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The Failure of the Founding Fathers

The Failure of the Founding Fathers

Jefferson, Marshall, and the Rise of Presidential Democracy

Bruce Ackerman

ISBN 9780674023956

Publication date: 04/30/2007

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The ink was barely dry on the Constitution when it was almost destroyed by the rise of political parties in the United States. As Bruce Ackerman shows, the Framers had not anticipated the two-party system, and when Republicans battled Federalists for the presidency in 1800, the rules laid down by the Constitution exacerbated the crisis. With Republican militias preparing to march on Washington, the House of Representatives deadlocked between Thomas Jefferson and Aaron Burr. Based on seven years of archival research, the book describes previously unknown aspects of the electoral college crisis. Ackerman shows how Thomas Jefferson counted his Federalist rivals out of the House runoff, and how the Federalists threatened to place John Marshall in the presidential chair. Nevertheless, the Constitution managed to survive through acts of statesmanship and luck.

Despite the intentions of the Framers, the presidency had become a plebiscitarian office. Thomas Jefferson gained office as the People's choice and acted vigorously to fulfill his popular mandate. This transformation of the presidency serves as the basis for a new look at Marbury v. Madison, the case that first asserted the Supreme Court's power of judicial review. Ackerman shows that Marbury is best seen in combination with another case, Stuart v. Laird, as part of a retreat by the Court in the face of the plebiscitarian presidency. This "switch in time" proved crucial to the Court's survival, allowing it to integrate Federalist and Republican themes into the living Constitution of the early republic.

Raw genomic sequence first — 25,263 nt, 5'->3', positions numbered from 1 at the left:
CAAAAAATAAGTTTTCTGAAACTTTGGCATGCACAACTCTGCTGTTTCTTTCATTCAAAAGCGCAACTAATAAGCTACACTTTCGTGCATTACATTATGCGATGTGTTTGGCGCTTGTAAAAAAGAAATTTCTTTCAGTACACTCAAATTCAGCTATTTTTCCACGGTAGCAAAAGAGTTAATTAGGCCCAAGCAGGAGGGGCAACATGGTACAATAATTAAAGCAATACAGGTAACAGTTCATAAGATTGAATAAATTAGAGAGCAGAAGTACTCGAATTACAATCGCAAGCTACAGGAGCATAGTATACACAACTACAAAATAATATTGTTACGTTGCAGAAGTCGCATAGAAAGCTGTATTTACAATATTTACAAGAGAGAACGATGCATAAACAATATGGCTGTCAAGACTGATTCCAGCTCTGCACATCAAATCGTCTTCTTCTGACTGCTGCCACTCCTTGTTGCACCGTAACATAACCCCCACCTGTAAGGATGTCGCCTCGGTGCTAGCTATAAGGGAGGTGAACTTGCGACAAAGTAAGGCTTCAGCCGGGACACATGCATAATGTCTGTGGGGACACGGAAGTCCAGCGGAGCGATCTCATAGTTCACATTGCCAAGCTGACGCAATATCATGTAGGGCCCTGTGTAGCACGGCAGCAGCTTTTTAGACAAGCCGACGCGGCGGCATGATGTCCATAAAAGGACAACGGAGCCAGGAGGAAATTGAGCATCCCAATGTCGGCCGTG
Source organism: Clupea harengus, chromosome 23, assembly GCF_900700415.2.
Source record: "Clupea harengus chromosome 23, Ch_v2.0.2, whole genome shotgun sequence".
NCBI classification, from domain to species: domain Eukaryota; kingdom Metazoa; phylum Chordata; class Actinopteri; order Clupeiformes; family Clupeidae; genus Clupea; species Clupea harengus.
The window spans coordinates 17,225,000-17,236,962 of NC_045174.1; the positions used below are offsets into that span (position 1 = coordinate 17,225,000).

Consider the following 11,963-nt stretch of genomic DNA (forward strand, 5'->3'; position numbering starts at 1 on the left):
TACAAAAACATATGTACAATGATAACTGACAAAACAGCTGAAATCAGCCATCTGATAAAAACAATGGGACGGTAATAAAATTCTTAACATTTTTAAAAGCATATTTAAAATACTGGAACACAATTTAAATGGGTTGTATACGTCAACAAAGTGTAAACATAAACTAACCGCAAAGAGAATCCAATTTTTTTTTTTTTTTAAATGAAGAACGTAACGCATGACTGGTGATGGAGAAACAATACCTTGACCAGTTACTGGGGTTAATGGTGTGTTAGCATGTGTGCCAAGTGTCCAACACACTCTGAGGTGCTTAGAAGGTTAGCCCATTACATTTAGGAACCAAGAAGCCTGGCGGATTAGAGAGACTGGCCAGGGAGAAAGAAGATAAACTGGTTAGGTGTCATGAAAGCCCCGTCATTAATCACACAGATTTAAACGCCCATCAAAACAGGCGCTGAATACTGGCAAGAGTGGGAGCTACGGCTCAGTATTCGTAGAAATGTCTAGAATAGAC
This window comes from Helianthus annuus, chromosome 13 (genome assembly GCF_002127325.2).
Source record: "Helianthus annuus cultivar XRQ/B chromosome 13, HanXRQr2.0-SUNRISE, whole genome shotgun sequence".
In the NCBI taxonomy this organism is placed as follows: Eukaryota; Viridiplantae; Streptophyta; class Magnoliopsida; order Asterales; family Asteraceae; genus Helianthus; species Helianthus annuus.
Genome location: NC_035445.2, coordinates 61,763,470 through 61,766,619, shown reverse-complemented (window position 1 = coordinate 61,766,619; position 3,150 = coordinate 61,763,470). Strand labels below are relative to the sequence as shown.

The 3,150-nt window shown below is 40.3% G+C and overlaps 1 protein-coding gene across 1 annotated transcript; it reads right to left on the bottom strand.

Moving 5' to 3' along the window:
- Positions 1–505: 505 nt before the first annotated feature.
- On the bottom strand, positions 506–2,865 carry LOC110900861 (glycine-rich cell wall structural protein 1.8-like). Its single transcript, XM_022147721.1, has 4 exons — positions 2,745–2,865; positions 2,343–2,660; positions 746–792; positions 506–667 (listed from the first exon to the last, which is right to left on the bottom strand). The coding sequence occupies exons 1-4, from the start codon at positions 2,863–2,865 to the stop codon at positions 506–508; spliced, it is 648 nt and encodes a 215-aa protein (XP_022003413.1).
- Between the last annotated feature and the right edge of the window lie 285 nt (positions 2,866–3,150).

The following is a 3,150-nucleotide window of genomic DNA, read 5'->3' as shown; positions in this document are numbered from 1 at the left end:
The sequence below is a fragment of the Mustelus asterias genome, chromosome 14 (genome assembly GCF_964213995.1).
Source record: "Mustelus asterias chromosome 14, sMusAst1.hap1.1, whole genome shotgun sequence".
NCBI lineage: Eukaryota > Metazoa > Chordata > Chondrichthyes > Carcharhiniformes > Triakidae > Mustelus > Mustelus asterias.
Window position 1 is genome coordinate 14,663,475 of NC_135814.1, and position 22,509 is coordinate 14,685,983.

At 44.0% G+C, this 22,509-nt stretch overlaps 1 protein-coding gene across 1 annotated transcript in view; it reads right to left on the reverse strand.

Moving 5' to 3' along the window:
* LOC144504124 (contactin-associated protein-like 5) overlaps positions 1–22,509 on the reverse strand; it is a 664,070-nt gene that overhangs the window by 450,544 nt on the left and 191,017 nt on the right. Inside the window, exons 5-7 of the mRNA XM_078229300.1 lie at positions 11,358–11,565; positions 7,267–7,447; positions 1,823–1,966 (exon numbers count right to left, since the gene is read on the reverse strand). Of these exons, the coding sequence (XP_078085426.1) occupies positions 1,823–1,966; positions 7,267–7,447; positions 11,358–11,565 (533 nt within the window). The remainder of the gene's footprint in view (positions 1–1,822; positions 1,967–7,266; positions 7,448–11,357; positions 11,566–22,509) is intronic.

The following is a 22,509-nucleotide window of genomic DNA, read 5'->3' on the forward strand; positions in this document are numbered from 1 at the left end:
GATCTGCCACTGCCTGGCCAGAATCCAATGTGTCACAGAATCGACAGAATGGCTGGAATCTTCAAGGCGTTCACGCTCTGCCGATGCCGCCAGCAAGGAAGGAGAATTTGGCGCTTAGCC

Ackerman presents a revised understanding of the early days of two great institutions that continue to have a major impact on American history: the plebiscitarian presidency and a Supreme Court that struggles to put the presidency's claims of a popular mandate into constitutional perspective.

Praise

  • Just like with his magnificent We the People, Bruce Ackerman has intertwined well researched history with an unparalleled skill as a constitutional theorist. The Failure of the Founding Fathers describes the maneuvering that validated Thomas Jefferson's claim to the presidency that then created a decade-long confrontation between the Jeffersonians in the elected branches of the Federalists in the judiciary. This is constitutional history at its finest.

    —Lucas A. Powe, Jr., University of Texas at Austin, and author of The Warren Court and American Politics

Author

  • Bruce Ackerman is Sterling Professor of Law and Political Science at Yale University and the award-winning author of eighteen books, including Social Justice in the Liberal State and his multivolume constitutional history We the People. His book The Stakeholder Society (written with Anne Alstott) served as a basis for Tony Blair’s introduction of child investment accounts in the United Kingdom. He contributes frequently to the New York Times, Washington Post, and Los Angeles Times. Ackerman is a member of the American Law Institute and the American Academy of Arts and Sciences and the recipient of the American Philosophical Society’s Henry M. Phillips Prize for lifetime achievement in jurisprudence.

Book Details

  • 400 pages
  • 1 x 6-1/8 x 9-1/4 inches
  • Belknap Press

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